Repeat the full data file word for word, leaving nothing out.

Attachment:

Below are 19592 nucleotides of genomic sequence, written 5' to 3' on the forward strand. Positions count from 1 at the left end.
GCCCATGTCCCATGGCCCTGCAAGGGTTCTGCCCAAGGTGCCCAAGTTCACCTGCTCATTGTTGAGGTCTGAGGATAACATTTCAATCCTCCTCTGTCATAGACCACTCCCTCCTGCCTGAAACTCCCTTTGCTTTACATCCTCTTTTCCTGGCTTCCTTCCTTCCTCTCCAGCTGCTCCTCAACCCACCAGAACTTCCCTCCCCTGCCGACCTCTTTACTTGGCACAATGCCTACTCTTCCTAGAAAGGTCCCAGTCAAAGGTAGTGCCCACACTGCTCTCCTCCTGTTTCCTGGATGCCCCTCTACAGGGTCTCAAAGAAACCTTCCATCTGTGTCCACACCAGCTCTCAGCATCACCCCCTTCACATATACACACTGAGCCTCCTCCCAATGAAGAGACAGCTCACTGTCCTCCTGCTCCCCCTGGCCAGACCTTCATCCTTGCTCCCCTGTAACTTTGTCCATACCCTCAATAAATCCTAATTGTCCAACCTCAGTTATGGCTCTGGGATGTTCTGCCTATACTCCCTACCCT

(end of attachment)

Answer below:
Below are 19592 nucleotides of genomic sequence, written 5' to 3' on the forward strand. Positions count from 1 at the left end.
GCCCATGTCCCATGGCCCTGCAAGGGTTCTGCCCAAGGTGCCCAAGTTCACCTGCTCATTGTTGAGGTCTGAGGATAACATTTCAATCCTCCTCTGTCATAGACCACTCCCTCCTGCCTGAAACTCCCTTTGCTTTACATCCTCTTTTCCTGGCTTCCTTCCTTCCTCTCCAGCTGCTCCTCAACCCACCAGAACTTCCCTCCCCTGCCGACCTCTTTACTTGGCACAATGCCTACTCTTCCTAGAAAGGTCCCAGTCAAAGGTAGTGCCCACACTGCTCTCCTCCTGTTTCCTGGATGCCCCTCTACAGGGTCTCAAAGAAACCTTCCATCTGTGTCCACACCAGCTCTCAGCATCACCCCCTTCACATATACACACTGAGCCTCCTCCCAATGAAGAGACAGCTCACTGTCCTCCTGCTCCCCCTGGCCAGACCTTCATCCTTGCTCCCCTGTAACTTTGTCCATACCCTCAATAAATCCTAATTGTCCAACCTCAGTTATGGCTCTGGGATGTTCTGCCTATACTCCCTACCCT